A characteristic of the Neolithic revolution was the movement of people to villages because
cooperation was required to maintain the new technologies.
numbers were necessary for defense.
more workers were needed for the factories.
only the priests knew how to make fire.
2.According to Cowan, the pre-Civil War railroad system did not constitute a technological system because
all the railroad lines were owned by the same company.
different gauge tracks prevented integration as a network.
there were too many east-west trunk lines.
it had sustained too much damage from the war.
3. Rapid urbanization in Britain during the 19th century was the result of
new enclosure laws in rural areas.
a shift from household production to factory production.
a growing dependence upon steam power.
All of the above.
4. During the Protestant Reformation, the printing press
created a new desire for books.
became popular in Muslim countries.
was used by the Catholic church to fight heresy.
helped to satisfy a growing demand for vernacular books.
5. In Wiki art, the artist is
a trained professional with computer skills.
acknowledged for each individual contribution.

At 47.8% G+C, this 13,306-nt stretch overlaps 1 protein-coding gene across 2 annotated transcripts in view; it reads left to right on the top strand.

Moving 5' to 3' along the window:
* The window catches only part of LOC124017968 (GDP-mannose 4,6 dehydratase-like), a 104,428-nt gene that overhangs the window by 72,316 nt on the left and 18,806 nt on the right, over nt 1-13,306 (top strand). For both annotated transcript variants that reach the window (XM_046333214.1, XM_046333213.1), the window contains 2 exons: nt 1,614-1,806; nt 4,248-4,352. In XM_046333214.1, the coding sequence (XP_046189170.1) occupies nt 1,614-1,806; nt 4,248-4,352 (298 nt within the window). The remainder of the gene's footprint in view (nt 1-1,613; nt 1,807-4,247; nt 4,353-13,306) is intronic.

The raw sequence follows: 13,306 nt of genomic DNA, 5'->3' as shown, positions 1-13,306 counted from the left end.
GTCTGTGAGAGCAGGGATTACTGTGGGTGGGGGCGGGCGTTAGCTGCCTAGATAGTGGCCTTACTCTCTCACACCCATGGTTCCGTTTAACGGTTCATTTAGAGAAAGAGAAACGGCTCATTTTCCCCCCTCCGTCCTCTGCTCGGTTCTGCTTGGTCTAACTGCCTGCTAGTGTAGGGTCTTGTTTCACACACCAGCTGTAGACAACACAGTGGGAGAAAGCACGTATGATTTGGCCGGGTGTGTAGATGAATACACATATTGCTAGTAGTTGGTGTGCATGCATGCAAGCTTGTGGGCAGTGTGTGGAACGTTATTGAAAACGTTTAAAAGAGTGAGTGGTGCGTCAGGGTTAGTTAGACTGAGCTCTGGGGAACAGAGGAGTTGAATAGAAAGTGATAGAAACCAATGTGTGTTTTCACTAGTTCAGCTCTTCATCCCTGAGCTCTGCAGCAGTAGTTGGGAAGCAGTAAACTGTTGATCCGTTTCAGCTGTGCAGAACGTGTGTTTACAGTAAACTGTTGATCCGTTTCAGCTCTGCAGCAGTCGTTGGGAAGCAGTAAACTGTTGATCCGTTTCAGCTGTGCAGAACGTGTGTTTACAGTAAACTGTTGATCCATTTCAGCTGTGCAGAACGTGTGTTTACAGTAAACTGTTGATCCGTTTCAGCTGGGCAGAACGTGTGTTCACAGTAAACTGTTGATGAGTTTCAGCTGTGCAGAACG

anyone who collaborates on creating and recreating a piece.
usually a CGI expert
6. Winner argues that some technologies have become so fully integrated in our society that they have actually taken on social roles. An example of this would be
a telephone answering machine.
a computerized surveillance system.
All of the above.
7. The term Luddite refers to
investors in industrial society.
church leaders who supported child labor.
workers who rejected new technologies.
politicians who resisted factory reforms.
8. Which of the following is NOT a scholarly resource?
Journal of the American Medical Association
9. Bill Joy argues that the most dangerous aspect of GNR technologies is
that they require rare and expensive materials.
that developers need access to highly protected information.
they are only in the hands of a few.
their ability to self-replicate.
10. The unintended effects of e-mail are
blurring of our public and private lives.
increased threats to privacy.
All of the above